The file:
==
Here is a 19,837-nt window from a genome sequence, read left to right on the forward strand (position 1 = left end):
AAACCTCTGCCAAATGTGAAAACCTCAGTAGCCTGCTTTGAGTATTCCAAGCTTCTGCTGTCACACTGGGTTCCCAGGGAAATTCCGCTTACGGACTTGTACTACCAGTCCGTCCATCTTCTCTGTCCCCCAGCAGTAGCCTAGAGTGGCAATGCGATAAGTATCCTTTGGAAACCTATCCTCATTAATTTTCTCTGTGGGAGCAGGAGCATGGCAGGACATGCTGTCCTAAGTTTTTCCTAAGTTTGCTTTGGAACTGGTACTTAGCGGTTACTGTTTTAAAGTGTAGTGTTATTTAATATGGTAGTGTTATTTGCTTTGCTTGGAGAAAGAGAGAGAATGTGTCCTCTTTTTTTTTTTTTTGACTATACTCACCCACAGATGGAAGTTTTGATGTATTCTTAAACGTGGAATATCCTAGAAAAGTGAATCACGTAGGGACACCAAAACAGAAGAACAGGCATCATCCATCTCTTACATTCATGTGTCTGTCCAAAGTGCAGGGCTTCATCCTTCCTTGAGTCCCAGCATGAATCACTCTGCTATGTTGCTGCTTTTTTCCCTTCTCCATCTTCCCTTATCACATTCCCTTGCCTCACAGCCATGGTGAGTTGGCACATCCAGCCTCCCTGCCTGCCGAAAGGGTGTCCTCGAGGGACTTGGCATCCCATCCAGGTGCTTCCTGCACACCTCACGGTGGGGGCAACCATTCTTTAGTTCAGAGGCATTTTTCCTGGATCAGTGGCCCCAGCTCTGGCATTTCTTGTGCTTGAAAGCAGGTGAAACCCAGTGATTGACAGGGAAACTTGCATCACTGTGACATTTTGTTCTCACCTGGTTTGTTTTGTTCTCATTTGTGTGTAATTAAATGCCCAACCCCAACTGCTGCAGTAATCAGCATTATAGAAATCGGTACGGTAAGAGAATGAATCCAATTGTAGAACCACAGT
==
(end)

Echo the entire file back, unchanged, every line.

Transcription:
Here is a 19,837-nt window from a genome sequence, read left to right on the forward strand (position 1 = left end):
AAACCTCTGCCAAATGTGAAAACCTCAGTAGCCTGCTTTGAGTATTCCAAGCTTCTGCTGTCACACTGGGTTCCCAGGGAAATTCCGCTTACGGACTTGTACTACCAGTCCGTCCATCTTCTCTGTCCCCCAGCAGTAGCCTAGAGTGGCAATGCGATAAGTATCCTTTGGAAACCTATCCTCATTAATTTTCTCTGTGGGAGCAGGAGCATGGCAGGACATGCTGTCCTAAGTTTTTCCTAAGTTTGCTTTGGAACTGGTACTTAGCGGTTACTGTTTTAAAGTGTAGTGTTATTTAATATGGTAGTGTTATTTGCTTTGCTTGGAGAAAGAGAGAGAATGTGTCCTCTTTTTTTTTTTTTTGACTATACTCACCCACAGATGGAAGTTTTGATGTATTCTTAAACGTGGAATATCCTAGAAAAGTGAATCACGTAGGGACACCAAAACAGAAGAACAGGCATCATCCATCTCTTACATTCATGTGTCTGTCCAAAGTGCAGGGCTTCATCCTTCCTTGAGTCCCAGCATGAATCACTCTGCTATGTTGCTGCTTTTTTCCCTTCTCCATCTTCCCTTATCACATTCCCTTGCCTCACAGCCATGGTGAGTTGGCACATCCAGCCTCCCTGCCTGCCGAAAGGGTGTCCTCGAGGGACTTGGCATCCCATCCAGGTGCTTCCTGCACACCTCACGGTGGGGGCAACCATTCTTTAGTTCAGAGGCATTTTTCCTGGATCAGTGGCCCCAGCTCTGGCATTTCTTGTGCTTGAAAGCAGGTGAAACCCAGTGATTGACAGGGAAACTTGCATCACTGTGACATTTTGTTCTCACCTGGTTTGTTTTGTTCTCATTTGTGTGTAATTAAATGCCCAACCCCAACTGCTGCAGTAATCAGCATTATAGAAATCGGTACGGTAAGAGAATGAATCCAATTGTAGAACCACAGT